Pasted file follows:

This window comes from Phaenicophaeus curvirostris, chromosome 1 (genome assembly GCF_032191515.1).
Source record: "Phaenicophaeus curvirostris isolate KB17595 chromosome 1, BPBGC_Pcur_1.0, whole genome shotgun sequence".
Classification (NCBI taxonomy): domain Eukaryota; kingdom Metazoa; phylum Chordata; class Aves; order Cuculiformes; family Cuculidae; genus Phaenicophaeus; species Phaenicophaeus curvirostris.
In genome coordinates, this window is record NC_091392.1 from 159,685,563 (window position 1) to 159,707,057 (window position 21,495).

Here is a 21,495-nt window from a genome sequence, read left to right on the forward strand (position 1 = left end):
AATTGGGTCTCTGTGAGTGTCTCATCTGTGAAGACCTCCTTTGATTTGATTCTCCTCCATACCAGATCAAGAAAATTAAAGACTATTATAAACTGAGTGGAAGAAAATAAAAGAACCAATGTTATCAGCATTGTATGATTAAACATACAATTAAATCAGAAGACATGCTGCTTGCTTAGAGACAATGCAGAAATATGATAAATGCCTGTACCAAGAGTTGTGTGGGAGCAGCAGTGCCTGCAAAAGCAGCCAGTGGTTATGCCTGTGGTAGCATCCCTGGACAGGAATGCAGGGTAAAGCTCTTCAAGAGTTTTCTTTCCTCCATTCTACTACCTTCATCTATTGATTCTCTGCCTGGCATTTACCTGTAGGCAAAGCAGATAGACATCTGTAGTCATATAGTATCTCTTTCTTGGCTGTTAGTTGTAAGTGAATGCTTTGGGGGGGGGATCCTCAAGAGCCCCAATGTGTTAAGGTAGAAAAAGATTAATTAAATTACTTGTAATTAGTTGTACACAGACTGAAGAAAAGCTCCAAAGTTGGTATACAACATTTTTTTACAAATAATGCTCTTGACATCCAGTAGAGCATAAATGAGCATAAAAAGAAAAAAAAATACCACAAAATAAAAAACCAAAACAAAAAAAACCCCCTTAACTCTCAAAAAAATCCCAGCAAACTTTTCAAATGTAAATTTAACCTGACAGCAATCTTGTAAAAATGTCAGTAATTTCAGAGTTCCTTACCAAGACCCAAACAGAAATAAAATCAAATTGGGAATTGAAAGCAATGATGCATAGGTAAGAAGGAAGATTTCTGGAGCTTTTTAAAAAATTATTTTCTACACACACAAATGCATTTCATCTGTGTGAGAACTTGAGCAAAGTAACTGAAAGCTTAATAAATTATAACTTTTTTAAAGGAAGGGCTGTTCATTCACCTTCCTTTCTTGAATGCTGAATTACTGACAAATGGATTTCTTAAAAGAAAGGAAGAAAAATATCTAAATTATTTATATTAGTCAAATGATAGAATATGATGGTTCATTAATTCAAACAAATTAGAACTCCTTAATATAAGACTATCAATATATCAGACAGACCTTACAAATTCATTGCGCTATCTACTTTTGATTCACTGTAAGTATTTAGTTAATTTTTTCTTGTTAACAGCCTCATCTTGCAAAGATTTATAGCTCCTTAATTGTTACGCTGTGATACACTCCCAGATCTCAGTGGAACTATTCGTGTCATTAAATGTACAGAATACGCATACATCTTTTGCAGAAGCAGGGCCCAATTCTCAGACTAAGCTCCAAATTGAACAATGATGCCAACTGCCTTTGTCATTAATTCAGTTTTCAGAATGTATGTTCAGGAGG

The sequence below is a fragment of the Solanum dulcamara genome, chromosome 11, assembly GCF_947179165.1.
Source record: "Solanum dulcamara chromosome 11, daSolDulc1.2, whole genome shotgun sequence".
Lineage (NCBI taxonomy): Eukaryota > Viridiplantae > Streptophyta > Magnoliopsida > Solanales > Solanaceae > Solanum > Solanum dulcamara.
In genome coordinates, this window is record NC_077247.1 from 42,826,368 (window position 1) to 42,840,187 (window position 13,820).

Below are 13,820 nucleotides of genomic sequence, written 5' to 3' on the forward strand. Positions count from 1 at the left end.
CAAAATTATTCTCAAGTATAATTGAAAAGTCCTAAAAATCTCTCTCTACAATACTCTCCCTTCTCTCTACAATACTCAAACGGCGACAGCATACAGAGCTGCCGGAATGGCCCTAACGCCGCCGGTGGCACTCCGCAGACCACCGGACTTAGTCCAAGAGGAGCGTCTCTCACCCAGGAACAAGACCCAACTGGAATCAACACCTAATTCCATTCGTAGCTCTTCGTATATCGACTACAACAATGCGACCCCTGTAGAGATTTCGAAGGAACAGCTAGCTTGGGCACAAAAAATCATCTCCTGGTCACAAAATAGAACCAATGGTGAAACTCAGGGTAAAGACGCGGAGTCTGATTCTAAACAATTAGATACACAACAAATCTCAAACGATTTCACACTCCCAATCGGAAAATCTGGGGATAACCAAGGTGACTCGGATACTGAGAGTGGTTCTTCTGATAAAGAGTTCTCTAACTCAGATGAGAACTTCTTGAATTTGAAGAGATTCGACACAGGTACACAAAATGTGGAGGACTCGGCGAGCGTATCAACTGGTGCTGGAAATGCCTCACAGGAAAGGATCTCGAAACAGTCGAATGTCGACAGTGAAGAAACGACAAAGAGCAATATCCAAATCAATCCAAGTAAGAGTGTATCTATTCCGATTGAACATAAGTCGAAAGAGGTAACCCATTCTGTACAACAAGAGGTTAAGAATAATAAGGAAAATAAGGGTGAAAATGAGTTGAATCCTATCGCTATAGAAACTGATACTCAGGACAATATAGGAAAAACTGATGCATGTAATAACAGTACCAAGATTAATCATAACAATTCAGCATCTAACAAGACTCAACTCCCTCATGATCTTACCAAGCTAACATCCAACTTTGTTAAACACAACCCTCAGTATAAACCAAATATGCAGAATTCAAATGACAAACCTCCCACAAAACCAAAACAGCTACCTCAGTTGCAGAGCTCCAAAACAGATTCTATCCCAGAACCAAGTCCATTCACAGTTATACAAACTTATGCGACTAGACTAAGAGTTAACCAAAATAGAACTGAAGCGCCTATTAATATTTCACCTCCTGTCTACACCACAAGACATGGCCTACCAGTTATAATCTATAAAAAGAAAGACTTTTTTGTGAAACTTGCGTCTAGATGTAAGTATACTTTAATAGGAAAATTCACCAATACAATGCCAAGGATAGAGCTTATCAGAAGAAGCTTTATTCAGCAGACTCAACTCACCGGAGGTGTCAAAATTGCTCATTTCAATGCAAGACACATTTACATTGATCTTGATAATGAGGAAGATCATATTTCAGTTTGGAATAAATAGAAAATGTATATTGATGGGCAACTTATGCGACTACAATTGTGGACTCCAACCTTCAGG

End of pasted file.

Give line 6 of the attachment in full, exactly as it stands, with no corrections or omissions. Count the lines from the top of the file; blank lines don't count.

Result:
AATTGGGTCTCTGTGAGTGTCTCATCTGTGAAGACCTCCTTTGATTTGATTCTCCTCCATACCAGATCAAGAAAATTAAAGACTATTATAAACTGAGTGGAAGAAAATAAAAGAACCAATGTTATCAGCATTGTATGATTAAACATACAATTAAATCAGAAGACATGCTGCTTGCTTAGAGACAATGCAGAAATATGATAAATGCCTGTACCAAGAGTTGTGTGGGAGCAGCAGTGCCTGCAAAAGCAGCCAGTGGTTATGCCTGTGGTAGCATCCCTGGACAGGAATGCAGGGTAAAGCTCTTCAAGAGTTTTCTTTCCTCCATTCTACTACCTTCATCTATTGATTCTCTGCCTGGCATTTACCTGTAGGCAAAGCAGATAGACATCTGTAGTCATATAGTATCTCTTTCTTGGCTGTTAGTTGTAAGTGAATGCTTTGGGGGGGGGATCCTCAAGAGCCCCAATGTGTTAAGGTAGAAAAAGATTAATTAAATTACTTGTAATTAGTTGTACACAGACTGAAGAAAAGCTCCAAAGTTGGTATACAACATTTTTTTACAAATAATGCTCTTGACATCCAGTAGAGCATAAATGAGCATAAAAAGAAAAAAAAATACCACAAAATAAAAAACCAAAACAAAAAAAACCCCCTTAACTCTCAAAAAAATCCCAGCAAACTTTTCAAATGTAAATTTAACCTGACAGCAATCTTGTAAAAATGTCAGTAATTTCAGAGTTCCTTACCAAGACCCAAACAGAAATAAAATCAAATTGGGAATTGAAAGCAATGATGCATAGGTAAGAAGGAAGATTTCTGGAGCTTTTTAAAAAATTATTTTCTACACACACAAATGCATTTCATCTGTGTGAGAACTTGAGCAAAGTAACTGAAAGCTTAATAAATTATAACTTTTTTAAAGGAAGGGCTGTTCATTCACCTTCCTTTCTTGAATGCTGAATTACTGACAAATGGATTTCTTAAAAGAAAGGAAGAAAAATATCTAAATTATTTATATTAGTCAAATGATAGAATATGATGGTTCATTAATTCAAACAAATTAGAACTCCTTAATATAAGACTATCAATATATCAGACAGACCTTACAAATTCATTGCGCTATCTACTTTTGATTCACTGTAAGTATTTAGTTAATTTTTTCTTGTTAACAGCCTCATCTTGCAAAGATTTATAGCTCCTTAATTGTTACGCTGTGATACACTCCCAGATCTCAGTGGAACTATTCGTGTCATTAAATGTACAGAATACGCATACATCTTTTGCAGAAGCAGGGCCCAATTCTCAGACTAAGCTCCAAATTGAACAATGATGCCAACTGCCTTTGTCATTAATTCAGTTTTCAGAATGTATGTTCAGGAGG